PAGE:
The Crawford Mountains rise out of the prairie along the Utah and Wyoming border near the Bear River in this image lensed while exploring the wilderness along the Bear River on a stormy fall morning. Long before Wyoming had borders on the map of the United States, this land was part of a huge expanse known as the Great Plains. This land was inhabited and traversed by many First Nations native tribes before the appearance of European settlers.
These were the homelands of the First Nations Cheyenne, a nomadic group who moved frequently in pursuit of buffalo. These sudden shifts in location allowed the Cheyenne tribe to view the entire land as a home, which provided food and shelter. The buffalo was their primary source of survival and were used not only as a source of food but for clothing, shelter, and trade. This lifestyle was not easy as the tribe would travel for miles, tracking down the buffalo. Once they had found them, there was a true danger and difficulty in killing them.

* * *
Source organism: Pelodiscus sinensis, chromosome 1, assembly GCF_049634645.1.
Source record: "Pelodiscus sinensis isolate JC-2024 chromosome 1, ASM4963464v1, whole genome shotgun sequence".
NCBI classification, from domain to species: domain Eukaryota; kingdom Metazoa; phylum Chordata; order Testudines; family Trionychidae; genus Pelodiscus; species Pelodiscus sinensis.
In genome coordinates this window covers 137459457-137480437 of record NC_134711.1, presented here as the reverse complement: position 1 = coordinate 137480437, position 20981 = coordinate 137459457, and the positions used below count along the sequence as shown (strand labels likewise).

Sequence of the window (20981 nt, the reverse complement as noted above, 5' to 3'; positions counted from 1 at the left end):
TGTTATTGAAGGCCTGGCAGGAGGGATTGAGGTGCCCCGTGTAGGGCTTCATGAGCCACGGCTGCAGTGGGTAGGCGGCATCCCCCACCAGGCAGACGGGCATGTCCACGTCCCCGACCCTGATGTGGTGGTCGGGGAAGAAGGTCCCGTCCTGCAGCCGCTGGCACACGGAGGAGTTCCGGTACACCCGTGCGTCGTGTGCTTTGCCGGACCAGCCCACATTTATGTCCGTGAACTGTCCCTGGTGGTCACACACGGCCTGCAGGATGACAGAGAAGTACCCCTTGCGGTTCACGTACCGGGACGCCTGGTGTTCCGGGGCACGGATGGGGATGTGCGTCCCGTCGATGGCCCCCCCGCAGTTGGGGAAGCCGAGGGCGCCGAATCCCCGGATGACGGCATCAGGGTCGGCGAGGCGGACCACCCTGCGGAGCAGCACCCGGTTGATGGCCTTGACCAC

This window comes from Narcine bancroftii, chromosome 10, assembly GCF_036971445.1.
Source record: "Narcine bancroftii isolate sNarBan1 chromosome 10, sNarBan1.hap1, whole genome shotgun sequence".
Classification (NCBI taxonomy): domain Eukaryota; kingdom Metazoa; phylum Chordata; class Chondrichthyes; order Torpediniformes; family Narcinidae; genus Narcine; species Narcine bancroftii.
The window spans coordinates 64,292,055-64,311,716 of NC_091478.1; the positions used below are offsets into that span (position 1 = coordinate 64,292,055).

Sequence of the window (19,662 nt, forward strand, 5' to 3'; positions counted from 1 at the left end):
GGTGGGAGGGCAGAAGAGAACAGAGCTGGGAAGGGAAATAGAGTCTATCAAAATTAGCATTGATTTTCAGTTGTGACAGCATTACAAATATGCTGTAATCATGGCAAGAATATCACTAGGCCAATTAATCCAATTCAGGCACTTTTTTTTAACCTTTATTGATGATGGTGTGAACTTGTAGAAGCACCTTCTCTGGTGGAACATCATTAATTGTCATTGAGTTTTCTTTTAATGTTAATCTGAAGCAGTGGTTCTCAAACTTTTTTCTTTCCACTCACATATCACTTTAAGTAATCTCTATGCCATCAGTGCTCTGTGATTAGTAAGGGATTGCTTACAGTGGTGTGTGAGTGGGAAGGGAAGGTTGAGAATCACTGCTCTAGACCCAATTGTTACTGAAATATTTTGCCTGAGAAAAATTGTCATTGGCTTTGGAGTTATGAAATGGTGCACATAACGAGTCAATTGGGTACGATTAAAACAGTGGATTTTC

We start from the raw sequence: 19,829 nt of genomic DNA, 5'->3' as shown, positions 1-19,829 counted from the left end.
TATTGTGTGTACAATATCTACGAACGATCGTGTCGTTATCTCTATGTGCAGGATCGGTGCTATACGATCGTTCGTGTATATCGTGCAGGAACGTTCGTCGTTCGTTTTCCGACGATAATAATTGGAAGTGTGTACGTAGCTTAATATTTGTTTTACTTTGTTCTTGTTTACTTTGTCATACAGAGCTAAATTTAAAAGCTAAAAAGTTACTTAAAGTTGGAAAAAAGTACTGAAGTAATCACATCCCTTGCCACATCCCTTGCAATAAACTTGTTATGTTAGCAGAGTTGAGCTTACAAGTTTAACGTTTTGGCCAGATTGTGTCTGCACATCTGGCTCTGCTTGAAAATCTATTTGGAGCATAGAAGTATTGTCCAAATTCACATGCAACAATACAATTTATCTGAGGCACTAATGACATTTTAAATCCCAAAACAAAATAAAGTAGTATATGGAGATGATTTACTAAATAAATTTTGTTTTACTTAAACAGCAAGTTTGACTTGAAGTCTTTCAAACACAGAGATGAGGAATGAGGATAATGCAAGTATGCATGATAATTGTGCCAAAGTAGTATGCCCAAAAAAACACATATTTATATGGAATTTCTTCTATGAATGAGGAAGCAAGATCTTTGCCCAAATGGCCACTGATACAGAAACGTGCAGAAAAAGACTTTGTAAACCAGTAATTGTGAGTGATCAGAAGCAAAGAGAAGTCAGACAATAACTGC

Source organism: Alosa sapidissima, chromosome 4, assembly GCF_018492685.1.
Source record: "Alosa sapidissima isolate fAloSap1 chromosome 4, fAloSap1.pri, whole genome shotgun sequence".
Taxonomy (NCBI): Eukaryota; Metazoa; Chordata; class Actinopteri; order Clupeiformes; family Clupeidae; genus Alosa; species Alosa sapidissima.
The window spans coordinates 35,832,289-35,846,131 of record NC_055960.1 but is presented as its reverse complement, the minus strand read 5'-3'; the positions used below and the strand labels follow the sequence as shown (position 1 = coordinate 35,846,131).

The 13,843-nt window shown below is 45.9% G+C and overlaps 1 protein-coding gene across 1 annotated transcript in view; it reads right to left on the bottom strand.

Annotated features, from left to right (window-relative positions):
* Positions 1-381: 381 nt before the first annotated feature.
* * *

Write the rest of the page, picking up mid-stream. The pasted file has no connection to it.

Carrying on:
In researching this area I came across a very odd story I had never heard before. The legend of the “Little People of Wyoming”. Oral traditions of many Native American tribes, including the Arapaho, Sioux, Cheyenne, and Crow, tell of “little people” who stand from just 20 inches to three feet tall.
In some tribes they are known as “tiny people eaters,” in others they were known to have been spirits and healers, and some believed them to be magical, similar to leprechauns or fairies. In any event, the legends were well known among Indians across the nation, long before the Europeans set foot upon these lands.
To the First Nations Shoshone Tribespeople of Wyoming , this small race of people were known as the Nimerigar and their legends told of the little people attacking them with tiny bows and poisoned arrows. The Nimerigar were also known to kill their own kind with a blow to the head when they became too ill to be an active part of their society. Though part of the legend, this practice of sometimes killing the infirmed was also a regular part of life for many of the nomadic Indian tribes. To read more about this please take a look at this Research Source.